Donna Shannon doesn't quite know what she'll do next fall.
Every autumn since she was 5 years old, Shannon, who will turn 72 next week, has headed off to school.
For 53 of those falls she was the teacher — the first five of them with the Ralston Public Schools and the past 45 with the Elkhorn Public Schools, where she is the district's longest-serving employee.
And, no, those numbers don't add up. Technically, Shannon is credited with 50.4 years as a teacher because of time she had to take off to have her children, plus time to finish her degree. The difference reflects just a few of the changes Shannon has seen over the course of her career.
In the 1960s, few employers offered maternity leave. Many still required pregnant women to resign. Shannon got leave with only two of her three children, including her third, born after she started with Elkhorn in the fall of 1967.
Other signs of the times:
» Shannon started teaching with a two-year certificate from Peru State College. Tuition for up to 17 credits was $60, and room and board cost $200 a semester. (Today, on-campus classes run $140 a credit hour.) She later took a semester off to complete her bachelor's degree at the University of Nebraska at Omaha.
» Her salary was $3,300 a year when she started at Ralston and $5,100 her first year in Elkhorn.
» When she went to work in Elkhorn, it was a rural town and the district had two school buildings. Today, the community is a burgeoning Omaha suburb and the district has grown to a dozen schools, with three more set to open over the next two years.
Her own building, Hillrise Elementary, which she helped open in 1979, filled beyond its intended capacity as families moved west, then shrank back to a more typical enrollment as the district built new schools.
“I've watched it grow,” she said. “It's been interesting to watch. The citizens of Elkhorn have been so supportive. They've always been good about keeping our class sizes down so we can do a good job.”
Shannon now teaches fourth grade and heads the school's safety patrol, walkie-talkie in hand. But she has taught grades 2 through 6.
“That's what's kept me focused,” she said. “I think every teacher should have to move around. After so many years, you get too comfortable. You have to go back and do some more research, do some more thinking.”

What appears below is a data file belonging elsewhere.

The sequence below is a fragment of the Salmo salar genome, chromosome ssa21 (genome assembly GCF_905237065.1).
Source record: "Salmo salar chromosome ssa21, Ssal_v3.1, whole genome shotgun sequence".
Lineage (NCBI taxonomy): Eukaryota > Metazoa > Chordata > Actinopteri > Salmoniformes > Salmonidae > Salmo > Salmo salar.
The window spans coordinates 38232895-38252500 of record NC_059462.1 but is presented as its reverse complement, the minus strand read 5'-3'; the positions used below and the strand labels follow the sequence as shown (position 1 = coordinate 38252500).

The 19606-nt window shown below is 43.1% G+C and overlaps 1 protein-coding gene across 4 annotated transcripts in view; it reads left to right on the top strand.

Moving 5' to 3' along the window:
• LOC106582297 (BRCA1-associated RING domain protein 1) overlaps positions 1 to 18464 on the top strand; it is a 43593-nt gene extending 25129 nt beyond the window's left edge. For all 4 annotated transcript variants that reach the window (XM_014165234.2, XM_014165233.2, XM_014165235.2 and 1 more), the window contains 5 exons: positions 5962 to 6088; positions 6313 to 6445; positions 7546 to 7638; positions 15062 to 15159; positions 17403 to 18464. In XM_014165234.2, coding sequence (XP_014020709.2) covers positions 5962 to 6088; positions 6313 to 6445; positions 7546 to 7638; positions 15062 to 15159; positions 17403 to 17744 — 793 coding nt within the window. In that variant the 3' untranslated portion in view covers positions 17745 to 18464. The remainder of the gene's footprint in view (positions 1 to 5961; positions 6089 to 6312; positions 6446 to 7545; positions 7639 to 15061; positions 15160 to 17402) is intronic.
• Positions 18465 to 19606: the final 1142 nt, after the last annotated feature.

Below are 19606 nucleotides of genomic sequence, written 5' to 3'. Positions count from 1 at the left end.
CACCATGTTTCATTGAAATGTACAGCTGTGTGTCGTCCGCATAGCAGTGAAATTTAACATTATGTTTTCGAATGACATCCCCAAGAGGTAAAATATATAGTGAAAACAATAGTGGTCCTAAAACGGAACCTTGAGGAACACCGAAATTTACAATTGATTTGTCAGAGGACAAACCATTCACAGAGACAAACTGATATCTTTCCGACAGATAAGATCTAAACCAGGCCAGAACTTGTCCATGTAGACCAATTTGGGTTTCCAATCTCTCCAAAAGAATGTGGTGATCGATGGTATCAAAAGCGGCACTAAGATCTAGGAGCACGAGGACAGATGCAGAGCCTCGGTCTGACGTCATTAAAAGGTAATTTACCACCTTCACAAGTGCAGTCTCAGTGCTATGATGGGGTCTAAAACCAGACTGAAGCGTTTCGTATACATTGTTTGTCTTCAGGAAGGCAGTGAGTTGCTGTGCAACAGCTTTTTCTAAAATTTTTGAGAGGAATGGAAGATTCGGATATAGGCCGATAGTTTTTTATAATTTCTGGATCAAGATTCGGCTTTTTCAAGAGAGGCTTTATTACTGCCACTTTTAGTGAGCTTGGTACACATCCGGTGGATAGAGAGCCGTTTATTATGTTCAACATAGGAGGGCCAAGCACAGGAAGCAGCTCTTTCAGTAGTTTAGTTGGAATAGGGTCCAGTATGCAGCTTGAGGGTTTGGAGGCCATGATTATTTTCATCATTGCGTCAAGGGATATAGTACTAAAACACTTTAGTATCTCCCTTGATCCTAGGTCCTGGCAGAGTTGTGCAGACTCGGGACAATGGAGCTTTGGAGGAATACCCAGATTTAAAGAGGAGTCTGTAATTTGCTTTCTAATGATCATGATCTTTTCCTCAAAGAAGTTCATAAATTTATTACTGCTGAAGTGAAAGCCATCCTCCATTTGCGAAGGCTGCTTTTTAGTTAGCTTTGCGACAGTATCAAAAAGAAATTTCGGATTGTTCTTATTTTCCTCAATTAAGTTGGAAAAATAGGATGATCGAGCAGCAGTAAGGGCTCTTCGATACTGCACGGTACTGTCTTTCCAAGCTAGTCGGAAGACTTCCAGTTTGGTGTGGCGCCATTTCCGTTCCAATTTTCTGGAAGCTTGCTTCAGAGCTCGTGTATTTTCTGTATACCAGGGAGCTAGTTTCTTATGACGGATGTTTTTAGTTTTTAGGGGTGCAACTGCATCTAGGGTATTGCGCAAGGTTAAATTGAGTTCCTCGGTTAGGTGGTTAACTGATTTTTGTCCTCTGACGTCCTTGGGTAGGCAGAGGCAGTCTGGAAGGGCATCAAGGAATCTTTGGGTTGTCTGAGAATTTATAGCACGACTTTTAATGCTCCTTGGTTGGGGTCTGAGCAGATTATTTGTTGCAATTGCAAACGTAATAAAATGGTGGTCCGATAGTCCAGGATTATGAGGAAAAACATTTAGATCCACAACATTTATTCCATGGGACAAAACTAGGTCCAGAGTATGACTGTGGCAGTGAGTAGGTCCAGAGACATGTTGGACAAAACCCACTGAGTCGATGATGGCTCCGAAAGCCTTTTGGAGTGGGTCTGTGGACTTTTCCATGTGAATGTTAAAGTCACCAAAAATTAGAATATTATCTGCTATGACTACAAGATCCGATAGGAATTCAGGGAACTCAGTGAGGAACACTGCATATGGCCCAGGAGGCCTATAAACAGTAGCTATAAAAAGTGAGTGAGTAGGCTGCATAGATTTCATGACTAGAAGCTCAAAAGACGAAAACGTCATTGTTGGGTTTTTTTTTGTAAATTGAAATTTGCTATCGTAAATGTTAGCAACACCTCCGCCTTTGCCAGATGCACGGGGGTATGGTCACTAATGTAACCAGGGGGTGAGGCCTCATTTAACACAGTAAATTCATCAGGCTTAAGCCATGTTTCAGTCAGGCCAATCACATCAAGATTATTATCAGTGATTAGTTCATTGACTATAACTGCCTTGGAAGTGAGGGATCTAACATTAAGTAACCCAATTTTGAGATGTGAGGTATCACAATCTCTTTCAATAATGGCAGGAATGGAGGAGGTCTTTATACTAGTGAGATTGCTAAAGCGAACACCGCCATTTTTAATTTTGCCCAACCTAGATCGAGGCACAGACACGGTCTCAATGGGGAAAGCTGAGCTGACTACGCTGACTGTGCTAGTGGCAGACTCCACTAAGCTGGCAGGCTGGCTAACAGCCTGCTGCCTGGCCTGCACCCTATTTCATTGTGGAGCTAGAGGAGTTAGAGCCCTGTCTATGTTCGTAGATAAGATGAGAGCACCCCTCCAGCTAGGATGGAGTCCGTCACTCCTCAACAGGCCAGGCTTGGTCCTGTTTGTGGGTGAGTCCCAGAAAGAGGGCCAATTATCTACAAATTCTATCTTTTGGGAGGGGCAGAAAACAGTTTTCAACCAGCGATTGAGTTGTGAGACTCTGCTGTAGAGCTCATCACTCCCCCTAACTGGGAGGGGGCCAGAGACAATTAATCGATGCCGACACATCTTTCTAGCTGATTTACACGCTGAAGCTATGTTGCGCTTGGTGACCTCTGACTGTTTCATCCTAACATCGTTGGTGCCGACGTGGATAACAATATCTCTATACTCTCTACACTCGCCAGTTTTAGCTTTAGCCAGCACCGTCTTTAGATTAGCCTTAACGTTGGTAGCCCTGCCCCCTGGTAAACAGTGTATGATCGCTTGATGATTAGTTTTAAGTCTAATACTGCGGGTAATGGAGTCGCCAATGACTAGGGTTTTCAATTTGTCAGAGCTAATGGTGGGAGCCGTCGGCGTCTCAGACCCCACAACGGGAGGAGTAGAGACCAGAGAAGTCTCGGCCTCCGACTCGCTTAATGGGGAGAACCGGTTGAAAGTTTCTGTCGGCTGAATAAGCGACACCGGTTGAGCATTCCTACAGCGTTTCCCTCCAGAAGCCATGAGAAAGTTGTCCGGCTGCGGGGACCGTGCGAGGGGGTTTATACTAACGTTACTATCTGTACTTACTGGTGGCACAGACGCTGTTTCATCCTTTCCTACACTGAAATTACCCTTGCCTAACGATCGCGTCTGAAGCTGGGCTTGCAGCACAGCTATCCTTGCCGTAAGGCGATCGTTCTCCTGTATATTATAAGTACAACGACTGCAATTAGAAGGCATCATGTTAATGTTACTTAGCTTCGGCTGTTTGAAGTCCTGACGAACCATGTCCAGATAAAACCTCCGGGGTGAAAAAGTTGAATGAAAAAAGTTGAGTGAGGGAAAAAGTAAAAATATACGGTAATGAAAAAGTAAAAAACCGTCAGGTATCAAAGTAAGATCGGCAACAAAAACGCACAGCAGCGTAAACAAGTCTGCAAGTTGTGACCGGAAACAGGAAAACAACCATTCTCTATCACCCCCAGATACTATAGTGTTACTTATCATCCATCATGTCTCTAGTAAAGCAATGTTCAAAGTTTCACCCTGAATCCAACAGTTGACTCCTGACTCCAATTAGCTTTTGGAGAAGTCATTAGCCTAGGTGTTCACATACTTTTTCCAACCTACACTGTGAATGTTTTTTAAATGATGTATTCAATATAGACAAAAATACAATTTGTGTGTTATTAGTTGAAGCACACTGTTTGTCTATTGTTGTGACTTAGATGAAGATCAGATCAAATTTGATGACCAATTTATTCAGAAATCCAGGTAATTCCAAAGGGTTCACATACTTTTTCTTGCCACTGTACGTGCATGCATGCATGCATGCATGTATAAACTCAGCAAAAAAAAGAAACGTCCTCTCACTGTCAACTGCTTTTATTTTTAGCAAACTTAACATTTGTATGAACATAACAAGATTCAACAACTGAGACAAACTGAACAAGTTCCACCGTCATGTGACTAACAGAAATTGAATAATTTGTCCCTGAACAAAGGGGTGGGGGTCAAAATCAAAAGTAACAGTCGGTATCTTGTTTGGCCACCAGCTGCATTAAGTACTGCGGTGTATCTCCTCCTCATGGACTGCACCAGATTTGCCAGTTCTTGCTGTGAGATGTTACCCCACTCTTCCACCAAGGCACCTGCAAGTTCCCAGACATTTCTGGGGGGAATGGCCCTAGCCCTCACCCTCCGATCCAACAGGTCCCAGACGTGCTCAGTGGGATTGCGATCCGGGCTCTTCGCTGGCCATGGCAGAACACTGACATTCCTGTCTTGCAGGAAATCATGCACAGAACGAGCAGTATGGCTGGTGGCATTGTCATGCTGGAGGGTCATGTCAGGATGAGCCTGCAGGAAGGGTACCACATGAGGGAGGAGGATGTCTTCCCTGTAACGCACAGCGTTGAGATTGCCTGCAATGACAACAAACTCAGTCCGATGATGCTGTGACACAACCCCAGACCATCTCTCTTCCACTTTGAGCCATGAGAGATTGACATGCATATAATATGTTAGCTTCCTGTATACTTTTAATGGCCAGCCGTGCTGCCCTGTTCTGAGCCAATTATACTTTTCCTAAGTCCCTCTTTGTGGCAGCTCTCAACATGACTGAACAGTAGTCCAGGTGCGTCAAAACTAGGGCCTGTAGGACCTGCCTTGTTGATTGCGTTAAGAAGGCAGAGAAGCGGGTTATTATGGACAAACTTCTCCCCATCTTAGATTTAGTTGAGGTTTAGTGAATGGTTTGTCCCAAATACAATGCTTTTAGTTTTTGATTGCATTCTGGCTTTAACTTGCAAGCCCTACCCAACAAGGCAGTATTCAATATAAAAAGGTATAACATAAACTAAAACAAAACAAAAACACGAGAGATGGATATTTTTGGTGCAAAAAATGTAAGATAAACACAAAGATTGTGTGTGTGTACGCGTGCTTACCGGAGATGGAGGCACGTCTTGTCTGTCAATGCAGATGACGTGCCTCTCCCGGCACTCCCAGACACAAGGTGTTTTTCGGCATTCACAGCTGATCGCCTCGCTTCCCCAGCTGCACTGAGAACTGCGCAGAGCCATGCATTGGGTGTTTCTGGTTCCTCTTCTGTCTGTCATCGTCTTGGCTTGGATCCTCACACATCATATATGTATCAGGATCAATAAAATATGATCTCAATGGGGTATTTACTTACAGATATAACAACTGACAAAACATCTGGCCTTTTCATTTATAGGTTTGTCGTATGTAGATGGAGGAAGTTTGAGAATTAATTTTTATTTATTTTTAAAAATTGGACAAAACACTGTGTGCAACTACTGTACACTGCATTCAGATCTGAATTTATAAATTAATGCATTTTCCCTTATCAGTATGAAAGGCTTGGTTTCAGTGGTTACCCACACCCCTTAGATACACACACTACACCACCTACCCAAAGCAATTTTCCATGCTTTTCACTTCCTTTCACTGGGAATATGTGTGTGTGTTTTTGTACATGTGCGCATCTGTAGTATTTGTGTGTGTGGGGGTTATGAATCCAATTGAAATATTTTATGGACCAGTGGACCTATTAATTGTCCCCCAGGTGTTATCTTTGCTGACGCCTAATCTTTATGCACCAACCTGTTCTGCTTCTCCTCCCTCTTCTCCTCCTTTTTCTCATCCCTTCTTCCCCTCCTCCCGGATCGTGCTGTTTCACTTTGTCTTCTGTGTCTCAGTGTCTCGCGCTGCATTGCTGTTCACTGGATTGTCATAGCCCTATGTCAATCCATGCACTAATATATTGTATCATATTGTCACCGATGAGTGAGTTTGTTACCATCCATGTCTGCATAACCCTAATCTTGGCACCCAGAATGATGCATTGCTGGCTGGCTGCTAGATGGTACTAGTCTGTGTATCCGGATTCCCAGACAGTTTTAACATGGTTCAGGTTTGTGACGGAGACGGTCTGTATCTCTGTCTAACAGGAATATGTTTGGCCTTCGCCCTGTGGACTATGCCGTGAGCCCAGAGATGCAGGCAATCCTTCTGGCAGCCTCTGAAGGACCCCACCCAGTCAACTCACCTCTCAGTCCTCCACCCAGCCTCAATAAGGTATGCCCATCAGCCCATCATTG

Shannon said she doesn't know whether children have changed in the years she's been teaching. But society certainly has, and so has the way adults deal with kids.
Technology has made some things easier, she said. She's adapted to it and uses it when needed. But some people rely on it too much, she said.
She's also seen teaching techniques come and go. “I take the pieces that I already know work for me and put it in ways I know can work,” she said.
In the classroom, Shannon takes a no-nonsense approach, tempered with humor and spiced with practical wisdom. When a boy told her he didn't think he was going to finish reading his book, she told him to take it home and try. “Remember, it doesn't hurt to try,” she said.
On a recent day, she tested students on key spelling words. After reading the words, she used each in a sentence.
Then came “because.” Shannon said, “Mrs. Shannon's least favorite word is 'because.'”
Later, she explained that most children who use “because” in a sentence wind up writing a clause rather than a full sentence. And “because,” she said, “is just an excuse.”
Such lessons stick. Kaitlyn Habrock, now a freshman, recently wrote her former teacher that she still thinks about Shannon when writing papers, wondering what the teacher would think of her word choices. She still erases the word “because.”
Habrock also wrote that she appreciated the fact that Shannon was always willing to help and was a “straight shooter.”
“You really are the best teacher of all time,” she wrote.
Shannon said she lays out her expectations in the “pep talk” she gives at the start of each school year. She helps students set goals — academic and personal.
“Just getting them to see you need to achieve these things,” she said. “I love the look on their faces: I got it all. There is a satisfaction to achieving a goal.”
Mike Peterson, president of the Elkhorn Public Schools Foundation, said he appreciates how Shannon has kept up as a professional.
“As high of expectations as she had for us kids, she had them for herself,” said Peterson, who was in Shannon's class in 1978.
As for her own plans, Shannon is thinking about learning a small business accounting software and helping her son at his auto-detailing business. Her husband, Jack, 76, still works at J.P. Cooke in Omaha. They will have been married 52 years in June.
And, yes, she's sure she'll miss going to school in the fall. But there's still a math assessment to give next week, a few more rounds of “high-fives” as students file out at the end of the day. And packing, lots of packing, including the shelves full of stuffed animals, most brought by her students over the years.
“It's been an interesting ride,” she said.
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